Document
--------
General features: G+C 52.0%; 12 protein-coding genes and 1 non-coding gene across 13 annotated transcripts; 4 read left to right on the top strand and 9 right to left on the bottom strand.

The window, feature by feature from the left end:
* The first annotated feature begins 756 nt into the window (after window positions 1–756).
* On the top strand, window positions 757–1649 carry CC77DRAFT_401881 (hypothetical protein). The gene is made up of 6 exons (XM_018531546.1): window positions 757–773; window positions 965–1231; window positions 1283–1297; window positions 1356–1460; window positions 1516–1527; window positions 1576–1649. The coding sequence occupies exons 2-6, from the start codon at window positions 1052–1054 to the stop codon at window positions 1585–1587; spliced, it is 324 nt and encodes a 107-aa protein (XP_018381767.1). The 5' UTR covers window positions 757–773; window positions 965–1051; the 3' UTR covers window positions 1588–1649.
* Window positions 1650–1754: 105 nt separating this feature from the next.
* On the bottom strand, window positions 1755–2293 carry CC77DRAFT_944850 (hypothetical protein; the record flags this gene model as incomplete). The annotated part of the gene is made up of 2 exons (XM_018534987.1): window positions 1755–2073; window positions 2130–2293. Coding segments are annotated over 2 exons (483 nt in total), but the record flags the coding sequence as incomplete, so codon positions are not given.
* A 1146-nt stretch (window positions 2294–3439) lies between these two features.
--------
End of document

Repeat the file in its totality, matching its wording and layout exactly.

General features: G+C 52.0%; 12 protein-coding genes and 1 non-coding gene across 13 annotated transcripts; 4 read left to right on the top strand and 9 right to left on the bottom strand.

The window, feature by feature from the left end:
* The first annotated feature begins 756 nt into the window (after window positions 1–756).
* On the top strand, window positions 757–1649 carry CC77DRAFT_401881 (hypothetical protein). The gene is made up of 6 exons (XM_018531546.1): window positions 757–773; window positions 965–1231; window positions 1283–1297; window positions 1356–1460; window positions 1516–1527; window positions 1576–1649. The coding sequence occupies exons 2-6, from the start codon at window positions 1052–1054 to the stop codon at window positions 1585–1587; spliced, it is 324 nt and encodes a 107-aa protein (XP_018381767.1). The 5' UTR covers window positions 757–773; window positions 965–1051; the 3' UTR covers window positions 1588–1649.
* Window positions 1650–1754: 105 nt separating this feature from the next.
* On the bottom strand, window positions 1755–2293 carry CC77DRAFT_944850 (hypothetical protein; the record flags this gene model as incomplete). The annotated part of the gene is made up of 2 exons (XM_018534987.1): window positions 1755–2073; window positions 2130–2293. Coding segments are annotated over 2 exons (483 nt in total), but the record flags the coding sequence as incomplete, so codon positions are not given.
* A 1146-nt stretch (window positions 2294–3439) lies between these two features.